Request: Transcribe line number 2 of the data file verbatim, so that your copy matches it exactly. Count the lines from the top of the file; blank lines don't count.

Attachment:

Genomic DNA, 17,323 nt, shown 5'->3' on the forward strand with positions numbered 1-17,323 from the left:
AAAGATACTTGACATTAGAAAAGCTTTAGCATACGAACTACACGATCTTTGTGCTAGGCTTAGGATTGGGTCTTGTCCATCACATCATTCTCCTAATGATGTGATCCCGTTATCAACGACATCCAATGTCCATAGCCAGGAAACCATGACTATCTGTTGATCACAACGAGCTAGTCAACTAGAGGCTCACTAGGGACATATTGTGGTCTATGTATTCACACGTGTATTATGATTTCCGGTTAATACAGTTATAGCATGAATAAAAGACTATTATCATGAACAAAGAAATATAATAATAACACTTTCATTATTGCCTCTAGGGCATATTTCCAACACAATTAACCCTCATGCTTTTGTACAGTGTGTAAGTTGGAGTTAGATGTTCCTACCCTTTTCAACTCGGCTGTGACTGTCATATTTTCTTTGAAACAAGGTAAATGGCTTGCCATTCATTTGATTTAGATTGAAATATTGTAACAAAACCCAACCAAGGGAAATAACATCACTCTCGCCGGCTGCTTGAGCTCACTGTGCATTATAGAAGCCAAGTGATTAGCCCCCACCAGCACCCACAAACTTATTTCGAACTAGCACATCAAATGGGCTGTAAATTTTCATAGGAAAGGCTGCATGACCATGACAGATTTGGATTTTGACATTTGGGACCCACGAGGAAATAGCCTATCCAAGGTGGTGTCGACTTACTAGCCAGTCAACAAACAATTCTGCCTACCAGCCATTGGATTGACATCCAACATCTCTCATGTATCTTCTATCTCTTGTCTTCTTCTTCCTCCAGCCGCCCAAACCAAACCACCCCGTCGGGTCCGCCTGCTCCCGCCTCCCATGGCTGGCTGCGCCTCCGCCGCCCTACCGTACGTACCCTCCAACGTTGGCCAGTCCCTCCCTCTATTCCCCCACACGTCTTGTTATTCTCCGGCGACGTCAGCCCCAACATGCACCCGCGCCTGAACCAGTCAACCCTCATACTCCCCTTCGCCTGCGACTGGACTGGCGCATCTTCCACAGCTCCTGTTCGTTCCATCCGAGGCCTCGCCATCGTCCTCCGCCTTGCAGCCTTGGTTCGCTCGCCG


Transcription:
AAAGATACTTGACATTAGAAAAGCTTTAGCATACGAACTACACGATCTTTGTGCTAGGCTTAGGATTGGGTCTTGTCCATCACATCATTCTCCTAATGATGTGATCCCGTTATCAACGACATCCAATGTCCATAGCCAGGAAACCATGACTATCTGTTGATCACAACGAGCTAGTCAACTAGAGGCTCACTAGGGACATATTGTGGTCTATGTATTCACACGTGTATTATGATTTCCGGTTAATACAGTTATAGCATGAATAAAAGACTATTATCATGAACAAAGAAATATAATAATAACACTTTCATTATTGCCTCTAGGGCATATTTCCAACACAATTAACCCTCATGCTTTTGTACAGTGTGTAAGTTGGAGTTAGATGTTCCTACCCTTTTCAACTCGGCTGTGACTGTCATATTTTCTTTGAAACAAGGTAAATGGCTTGCCATTCATTTGATTTAGATTGAAATATTGTAACAAAACCCAACCAAGGGAAATAACATCACTCTCGCCGGCTGCTTGAGCTCACTGTGCATTATAGAAGCCAAGTGATTAGCCCCCACCAGCACCCACAAACTTATTTCGAACTAGCACATCAAATGGGCTGTAAATTTTCATAGGAAAGGCTGCATGACCATGACAGATTTGGATTTTGACATTTGGGACCCACGAGGAAATAGCCTATCCAAGGTGGTGTCGACTTACTAGCCAGTCAACAAACAATTCTGCCTACCAGCCATTGGATTGACATCCAACATCTCTCATGTATCTTCTATCTCTTGTCTTCTTCTTCCTCCAGCCGCCCAAACCAAACCACCCCGTCGGGTCCGCCTGCTCCCGCCTCCCATGGCTGGCTGCGCCTCCGCCGCCCTACCGTACGTACCCTCCAACGTTGGCCAGTCCCTCCCTCTATTCCCCCACACGTCTTGTTATTCTCCGGCGACGTCAGCCCCAACATGCACCCGCGCCTGAACCAGTCAACCCTCATACTCCCCTTCGCCTGCGACTGGACTGGCGCATCTTCCACAGCTCCTGTTCGTTCCATCCGAGGCCTCGCCATCGTCCTCCGCCTTGCAGCCTTGGTTCGCTCGCCG